Griffin discovered The Eyeball, in a much more benign form, in the 1950s auto detailing art of California pinstriper Von Dutch and reworked it over time to become the winged, bloodshot figure parting a ring of fire with serpent-like tentacles. The highlighted lettering, vivid color, and complicated imagery reflect Griffin's attention to precise details and the influence of Indian lore and archeology on his work. The Eyeball became associated exclusively with Hendrix's music in future billings and recordings of his performances.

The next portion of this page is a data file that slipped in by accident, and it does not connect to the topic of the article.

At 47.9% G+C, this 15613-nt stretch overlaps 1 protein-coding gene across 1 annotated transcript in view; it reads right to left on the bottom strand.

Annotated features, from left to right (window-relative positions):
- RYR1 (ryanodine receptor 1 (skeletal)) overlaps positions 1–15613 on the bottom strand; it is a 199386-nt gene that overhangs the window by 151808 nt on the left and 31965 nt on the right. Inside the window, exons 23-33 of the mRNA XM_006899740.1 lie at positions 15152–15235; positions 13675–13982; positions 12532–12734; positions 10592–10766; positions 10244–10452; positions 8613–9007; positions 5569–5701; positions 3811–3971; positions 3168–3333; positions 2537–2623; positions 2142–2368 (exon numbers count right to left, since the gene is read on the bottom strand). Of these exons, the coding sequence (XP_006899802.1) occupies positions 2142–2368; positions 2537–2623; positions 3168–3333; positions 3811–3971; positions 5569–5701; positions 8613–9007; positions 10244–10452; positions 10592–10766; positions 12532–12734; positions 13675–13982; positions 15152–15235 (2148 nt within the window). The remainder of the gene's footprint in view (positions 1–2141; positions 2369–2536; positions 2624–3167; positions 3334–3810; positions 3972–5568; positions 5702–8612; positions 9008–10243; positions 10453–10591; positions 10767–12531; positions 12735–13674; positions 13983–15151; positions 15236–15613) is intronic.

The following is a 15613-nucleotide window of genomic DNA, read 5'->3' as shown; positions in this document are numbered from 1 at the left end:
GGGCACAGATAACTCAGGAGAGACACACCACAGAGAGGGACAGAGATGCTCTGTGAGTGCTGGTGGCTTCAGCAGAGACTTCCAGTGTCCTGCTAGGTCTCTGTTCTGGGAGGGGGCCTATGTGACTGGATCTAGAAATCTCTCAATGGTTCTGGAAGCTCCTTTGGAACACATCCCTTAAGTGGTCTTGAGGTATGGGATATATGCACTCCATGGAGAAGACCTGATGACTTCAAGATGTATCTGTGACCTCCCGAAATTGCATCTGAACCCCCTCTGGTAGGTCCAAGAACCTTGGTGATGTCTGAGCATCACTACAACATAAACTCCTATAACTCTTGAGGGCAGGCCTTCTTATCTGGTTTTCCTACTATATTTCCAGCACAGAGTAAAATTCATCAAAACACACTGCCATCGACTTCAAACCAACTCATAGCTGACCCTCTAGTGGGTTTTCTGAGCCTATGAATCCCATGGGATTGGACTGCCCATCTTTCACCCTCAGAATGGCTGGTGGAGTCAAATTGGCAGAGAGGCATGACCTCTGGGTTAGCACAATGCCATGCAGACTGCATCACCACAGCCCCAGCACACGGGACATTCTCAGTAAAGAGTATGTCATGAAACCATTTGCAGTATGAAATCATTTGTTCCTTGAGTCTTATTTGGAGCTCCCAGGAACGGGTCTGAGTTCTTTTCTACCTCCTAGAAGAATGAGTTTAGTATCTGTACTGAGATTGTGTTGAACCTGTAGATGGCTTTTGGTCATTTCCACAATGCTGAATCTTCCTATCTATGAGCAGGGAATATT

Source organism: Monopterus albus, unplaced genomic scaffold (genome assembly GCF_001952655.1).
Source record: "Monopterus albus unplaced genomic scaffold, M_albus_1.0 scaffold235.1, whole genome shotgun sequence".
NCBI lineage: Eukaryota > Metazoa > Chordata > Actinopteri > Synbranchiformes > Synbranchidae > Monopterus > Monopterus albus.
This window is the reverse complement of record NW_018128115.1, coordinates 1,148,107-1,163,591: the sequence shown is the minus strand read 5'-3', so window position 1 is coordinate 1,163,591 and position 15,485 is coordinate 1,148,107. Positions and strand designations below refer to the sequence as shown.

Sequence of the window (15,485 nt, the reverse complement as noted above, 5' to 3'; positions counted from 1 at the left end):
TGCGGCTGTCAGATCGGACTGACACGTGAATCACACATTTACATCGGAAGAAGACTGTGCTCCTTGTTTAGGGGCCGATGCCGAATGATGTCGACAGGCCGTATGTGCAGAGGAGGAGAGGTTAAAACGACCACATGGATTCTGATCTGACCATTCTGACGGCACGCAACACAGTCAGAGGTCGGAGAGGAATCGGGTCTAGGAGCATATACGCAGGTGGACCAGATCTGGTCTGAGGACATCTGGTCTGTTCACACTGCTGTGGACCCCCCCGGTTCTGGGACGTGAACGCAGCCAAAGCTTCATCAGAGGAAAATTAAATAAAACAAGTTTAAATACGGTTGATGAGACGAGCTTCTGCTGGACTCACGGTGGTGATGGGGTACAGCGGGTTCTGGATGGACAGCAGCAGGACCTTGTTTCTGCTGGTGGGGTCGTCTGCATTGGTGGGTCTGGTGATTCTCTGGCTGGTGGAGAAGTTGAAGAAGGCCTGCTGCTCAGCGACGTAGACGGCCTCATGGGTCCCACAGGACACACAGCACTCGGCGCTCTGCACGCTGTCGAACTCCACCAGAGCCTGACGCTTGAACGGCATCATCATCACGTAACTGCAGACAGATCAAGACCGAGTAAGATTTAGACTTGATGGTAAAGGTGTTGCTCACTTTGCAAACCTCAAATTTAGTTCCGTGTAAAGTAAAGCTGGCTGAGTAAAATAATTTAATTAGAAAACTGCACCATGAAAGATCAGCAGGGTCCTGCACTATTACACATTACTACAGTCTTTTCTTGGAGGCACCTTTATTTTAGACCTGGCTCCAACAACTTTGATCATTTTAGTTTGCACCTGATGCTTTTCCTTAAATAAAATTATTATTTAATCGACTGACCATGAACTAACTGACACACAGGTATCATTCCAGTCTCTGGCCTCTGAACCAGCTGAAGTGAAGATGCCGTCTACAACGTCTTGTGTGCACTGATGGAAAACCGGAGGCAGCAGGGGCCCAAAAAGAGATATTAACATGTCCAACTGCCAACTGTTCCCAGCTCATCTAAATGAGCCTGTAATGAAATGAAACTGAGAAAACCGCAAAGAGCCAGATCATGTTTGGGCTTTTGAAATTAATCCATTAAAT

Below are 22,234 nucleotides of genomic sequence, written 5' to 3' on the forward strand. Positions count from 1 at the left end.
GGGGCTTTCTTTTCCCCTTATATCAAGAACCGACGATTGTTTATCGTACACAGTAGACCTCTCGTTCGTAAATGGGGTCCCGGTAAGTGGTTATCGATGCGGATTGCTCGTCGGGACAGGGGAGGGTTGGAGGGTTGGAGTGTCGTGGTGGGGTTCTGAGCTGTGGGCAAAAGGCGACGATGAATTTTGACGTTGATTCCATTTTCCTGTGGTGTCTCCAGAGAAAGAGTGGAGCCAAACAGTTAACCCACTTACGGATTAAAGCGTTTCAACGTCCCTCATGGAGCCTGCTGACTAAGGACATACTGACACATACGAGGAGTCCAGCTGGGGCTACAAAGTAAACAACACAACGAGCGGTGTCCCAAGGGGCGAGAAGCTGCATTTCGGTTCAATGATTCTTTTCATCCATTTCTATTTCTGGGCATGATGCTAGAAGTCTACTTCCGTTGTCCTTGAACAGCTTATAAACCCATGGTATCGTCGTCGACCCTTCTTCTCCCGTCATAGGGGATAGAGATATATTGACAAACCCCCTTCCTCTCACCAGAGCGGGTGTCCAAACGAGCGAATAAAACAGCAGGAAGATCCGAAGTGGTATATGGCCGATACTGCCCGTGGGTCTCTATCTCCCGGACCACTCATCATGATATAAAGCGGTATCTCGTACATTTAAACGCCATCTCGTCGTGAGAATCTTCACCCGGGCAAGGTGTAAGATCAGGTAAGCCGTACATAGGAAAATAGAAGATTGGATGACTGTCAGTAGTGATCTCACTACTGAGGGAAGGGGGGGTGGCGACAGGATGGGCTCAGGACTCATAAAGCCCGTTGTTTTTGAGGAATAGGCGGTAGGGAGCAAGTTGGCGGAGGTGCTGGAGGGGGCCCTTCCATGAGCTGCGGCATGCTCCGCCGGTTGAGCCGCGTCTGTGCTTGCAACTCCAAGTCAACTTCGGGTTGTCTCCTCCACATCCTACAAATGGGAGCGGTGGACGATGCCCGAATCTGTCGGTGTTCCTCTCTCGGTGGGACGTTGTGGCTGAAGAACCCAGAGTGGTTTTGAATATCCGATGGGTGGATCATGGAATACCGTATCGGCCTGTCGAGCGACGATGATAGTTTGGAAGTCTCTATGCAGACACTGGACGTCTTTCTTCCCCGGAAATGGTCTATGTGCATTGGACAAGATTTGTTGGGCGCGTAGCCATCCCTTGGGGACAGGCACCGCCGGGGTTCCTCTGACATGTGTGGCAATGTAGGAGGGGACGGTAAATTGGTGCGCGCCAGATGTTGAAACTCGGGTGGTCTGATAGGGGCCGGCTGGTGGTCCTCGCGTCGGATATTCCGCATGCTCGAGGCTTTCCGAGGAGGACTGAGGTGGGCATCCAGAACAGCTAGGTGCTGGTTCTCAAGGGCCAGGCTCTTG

Rick Griffin grew up in the surfing culture of Southern California, a milieu which had a profound influence on his art. After high school, he worked on the staff of Surfer magazine and created the best-known surfing cartoon character of the time, Murphy. After his move to San Francisco in 1967, be began combining eclectic typefaces and decorative borders with brilliant colors in his concert posters. Griffin's compositions were complex without being illegible. A perfectionist, Griffin often applied dozens of overlays and redrew lettering again and again until he was satisfied. In the early 1970s, Griffin became a born-again Christian and religious themes dominated his work until his death in a motorcycle accident in 1991.